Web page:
-- I'm not a lifelong hockey fan, so I don't have the experience base of some others, I'm sure. However, that being said, I feel comfortable saying that seeing two goals scored six seconds apart was the greatest thing that has ever happened in the game of hockey, period.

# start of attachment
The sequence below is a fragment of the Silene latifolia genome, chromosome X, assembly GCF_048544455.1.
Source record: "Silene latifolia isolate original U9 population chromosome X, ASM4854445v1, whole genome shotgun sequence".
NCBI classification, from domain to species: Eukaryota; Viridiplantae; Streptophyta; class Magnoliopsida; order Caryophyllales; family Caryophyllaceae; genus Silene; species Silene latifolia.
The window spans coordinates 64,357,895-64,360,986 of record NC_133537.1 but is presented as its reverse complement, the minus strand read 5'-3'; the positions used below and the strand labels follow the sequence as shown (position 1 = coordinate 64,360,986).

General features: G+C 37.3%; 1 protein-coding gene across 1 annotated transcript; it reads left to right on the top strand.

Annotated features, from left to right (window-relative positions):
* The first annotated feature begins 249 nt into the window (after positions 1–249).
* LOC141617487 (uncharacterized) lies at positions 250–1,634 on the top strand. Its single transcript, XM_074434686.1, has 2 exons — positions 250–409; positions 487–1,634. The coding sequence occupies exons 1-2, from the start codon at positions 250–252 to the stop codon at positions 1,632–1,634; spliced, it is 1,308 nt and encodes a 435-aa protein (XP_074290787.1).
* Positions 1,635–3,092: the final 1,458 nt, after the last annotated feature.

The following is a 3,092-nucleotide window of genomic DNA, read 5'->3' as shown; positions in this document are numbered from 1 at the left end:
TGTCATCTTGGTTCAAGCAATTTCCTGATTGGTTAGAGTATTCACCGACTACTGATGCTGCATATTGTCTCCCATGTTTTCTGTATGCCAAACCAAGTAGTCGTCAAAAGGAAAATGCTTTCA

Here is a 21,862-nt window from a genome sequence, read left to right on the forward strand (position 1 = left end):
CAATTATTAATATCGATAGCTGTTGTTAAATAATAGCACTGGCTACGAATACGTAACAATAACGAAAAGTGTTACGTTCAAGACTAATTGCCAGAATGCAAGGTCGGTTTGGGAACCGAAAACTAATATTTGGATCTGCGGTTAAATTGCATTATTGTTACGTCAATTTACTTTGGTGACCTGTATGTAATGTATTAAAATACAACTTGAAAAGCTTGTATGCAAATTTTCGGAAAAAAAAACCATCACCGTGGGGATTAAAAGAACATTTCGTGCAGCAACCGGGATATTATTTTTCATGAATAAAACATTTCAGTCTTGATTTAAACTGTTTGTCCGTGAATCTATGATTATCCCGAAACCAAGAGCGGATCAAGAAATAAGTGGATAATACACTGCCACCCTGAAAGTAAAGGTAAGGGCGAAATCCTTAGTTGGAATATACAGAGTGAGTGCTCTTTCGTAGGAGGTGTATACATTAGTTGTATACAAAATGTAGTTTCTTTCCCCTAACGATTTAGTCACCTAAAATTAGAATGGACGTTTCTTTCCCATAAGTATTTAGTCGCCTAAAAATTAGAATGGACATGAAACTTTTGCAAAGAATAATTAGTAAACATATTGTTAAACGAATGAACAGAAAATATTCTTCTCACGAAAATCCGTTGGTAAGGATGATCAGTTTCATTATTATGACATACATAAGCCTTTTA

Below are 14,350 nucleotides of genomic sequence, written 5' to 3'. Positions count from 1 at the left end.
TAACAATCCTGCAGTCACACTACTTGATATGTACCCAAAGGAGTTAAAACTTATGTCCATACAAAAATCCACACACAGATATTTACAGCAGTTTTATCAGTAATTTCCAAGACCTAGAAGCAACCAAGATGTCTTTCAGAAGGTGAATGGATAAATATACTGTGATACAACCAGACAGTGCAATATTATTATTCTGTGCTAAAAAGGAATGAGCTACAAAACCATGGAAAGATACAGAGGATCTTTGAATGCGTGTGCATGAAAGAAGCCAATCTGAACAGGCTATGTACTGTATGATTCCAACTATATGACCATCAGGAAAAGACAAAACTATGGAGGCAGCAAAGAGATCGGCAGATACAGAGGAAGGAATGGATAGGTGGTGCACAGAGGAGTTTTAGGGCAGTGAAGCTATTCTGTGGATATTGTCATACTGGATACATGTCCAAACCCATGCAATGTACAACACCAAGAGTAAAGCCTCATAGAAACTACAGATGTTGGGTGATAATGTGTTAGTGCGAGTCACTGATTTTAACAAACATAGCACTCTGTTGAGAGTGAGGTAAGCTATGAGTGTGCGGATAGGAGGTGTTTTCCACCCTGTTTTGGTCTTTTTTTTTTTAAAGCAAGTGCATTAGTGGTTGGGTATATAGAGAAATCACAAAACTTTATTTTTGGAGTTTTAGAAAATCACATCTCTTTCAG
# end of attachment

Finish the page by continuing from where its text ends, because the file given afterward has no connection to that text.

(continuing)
Overall, it's tough to really find much not to like about the Blues' start to the season. They've won two games in a row at home, which is roughly half their total home wins from a season ago, and they've won each game in a different way. They played a grinding, tough game against a very good Philadelphia team, scraping together just enough offense to support an outstanding defensive effort, and then just blew a struggling Anaheim bunch right off the ice with a blitzkrieg attack. Their new goalie looks like a dynamite pickup, the young stud defenseman has looked like 2010 just might be his big breakout, and the offense is both extremely talented and remarkably deep. We'll see what happens when the Blues head out on the road for the first time this season, but the early returns look like they just might manage to avoid the slow starts which have plagued them in recent years.